Techlife News|January 25, 2020
This week’s hearings dealt with the question of whether the U.S. charges against Meng Wanzhou, the daughter of Huawei’s founder, are crimes in Canada as well. Her lawyers argued the case is really about U.S. sanctions against Iran, not a fraud case. They maintain since Canada does not have similar sanctions against Iran, no fraud occurred.
Canada arrested Huawei’s chief financial officer in December 2018 at Vancouver’s airport at the request of the U.S. as she was changing flights.
The U.S. Justice Department accuses Huawei of using a Hong Kong shell company to sell equipment to Iran in violation of U.S. sanctions. It says Meng, 47, committed fraud by misleading the HSBC bank about the company’s business dealings in Iran.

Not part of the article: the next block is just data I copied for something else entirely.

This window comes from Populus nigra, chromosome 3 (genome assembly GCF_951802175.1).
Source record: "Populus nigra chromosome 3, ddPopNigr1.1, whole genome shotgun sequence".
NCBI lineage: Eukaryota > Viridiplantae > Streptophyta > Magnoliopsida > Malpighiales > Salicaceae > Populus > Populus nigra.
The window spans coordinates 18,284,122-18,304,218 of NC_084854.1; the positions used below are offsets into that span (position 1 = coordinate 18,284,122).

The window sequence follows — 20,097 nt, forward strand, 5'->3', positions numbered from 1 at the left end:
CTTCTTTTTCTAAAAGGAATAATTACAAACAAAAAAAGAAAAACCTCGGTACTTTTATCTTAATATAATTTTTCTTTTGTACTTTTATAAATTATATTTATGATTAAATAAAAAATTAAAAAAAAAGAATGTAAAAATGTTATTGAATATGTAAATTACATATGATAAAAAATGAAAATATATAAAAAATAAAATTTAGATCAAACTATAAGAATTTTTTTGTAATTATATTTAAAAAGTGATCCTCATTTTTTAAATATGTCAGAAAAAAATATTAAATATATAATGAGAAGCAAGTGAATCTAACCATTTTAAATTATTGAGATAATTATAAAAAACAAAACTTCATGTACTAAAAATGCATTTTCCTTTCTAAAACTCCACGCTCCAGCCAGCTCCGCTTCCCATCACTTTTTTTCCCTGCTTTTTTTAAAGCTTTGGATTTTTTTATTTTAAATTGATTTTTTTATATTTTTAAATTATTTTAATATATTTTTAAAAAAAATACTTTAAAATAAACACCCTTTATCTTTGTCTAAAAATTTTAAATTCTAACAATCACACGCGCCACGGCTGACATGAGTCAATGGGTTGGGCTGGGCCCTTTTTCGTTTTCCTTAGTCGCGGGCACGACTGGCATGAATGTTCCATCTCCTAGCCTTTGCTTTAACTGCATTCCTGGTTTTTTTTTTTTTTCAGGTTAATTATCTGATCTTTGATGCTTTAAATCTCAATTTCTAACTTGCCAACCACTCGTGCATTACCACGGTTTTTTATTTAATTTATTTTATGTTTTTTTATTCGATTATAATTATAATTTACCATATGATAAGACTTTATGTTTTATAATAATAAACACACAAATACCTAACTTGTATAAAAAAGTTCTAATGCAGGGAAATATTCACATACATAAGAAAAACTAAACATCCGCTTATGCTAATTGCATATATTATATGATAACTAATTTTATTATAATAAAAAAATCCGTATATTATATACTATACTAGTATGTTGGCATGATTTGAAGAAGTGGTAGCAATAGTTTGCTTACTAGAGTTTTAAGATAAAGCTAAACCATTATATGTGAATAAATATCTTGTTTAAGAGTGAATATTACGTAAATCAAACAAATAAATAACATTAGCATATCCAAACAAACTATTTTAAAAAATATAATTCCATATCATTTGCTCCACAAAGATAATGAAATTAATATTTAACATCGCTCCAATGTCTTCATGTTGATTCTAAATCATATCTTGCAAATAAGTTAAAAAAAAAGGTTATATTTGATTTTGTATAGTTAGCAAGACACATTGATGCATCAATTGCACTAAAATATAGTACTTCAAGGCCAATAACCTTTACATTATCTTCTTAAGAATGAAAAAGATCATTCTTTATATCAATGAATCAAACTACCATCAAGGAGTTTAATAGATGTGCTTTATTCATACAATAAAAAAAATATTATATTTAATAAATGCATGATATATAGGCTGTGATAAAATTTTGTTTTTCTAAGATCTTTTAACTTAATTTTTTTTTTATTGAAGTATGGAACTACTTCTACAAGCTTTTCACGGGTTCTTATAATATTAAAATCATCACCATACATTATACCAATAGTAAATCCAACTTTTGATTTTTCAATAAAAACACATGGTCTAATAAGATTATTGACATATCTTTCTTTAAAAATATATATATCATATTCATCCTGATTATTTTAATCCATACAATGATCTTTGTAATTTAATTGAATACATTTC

On Thursday, Canadian Department of Justice lawyer Robert Frater told Associate Chief Justice Heather Holmes that fraud is at the heart of the case and by lying to the bank, Meng put the bank at risk.
Frater said sanctions were the reason for the meeting with the bank, but it is the alleged misrepresentation that matters to the United States.
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January 25, 2020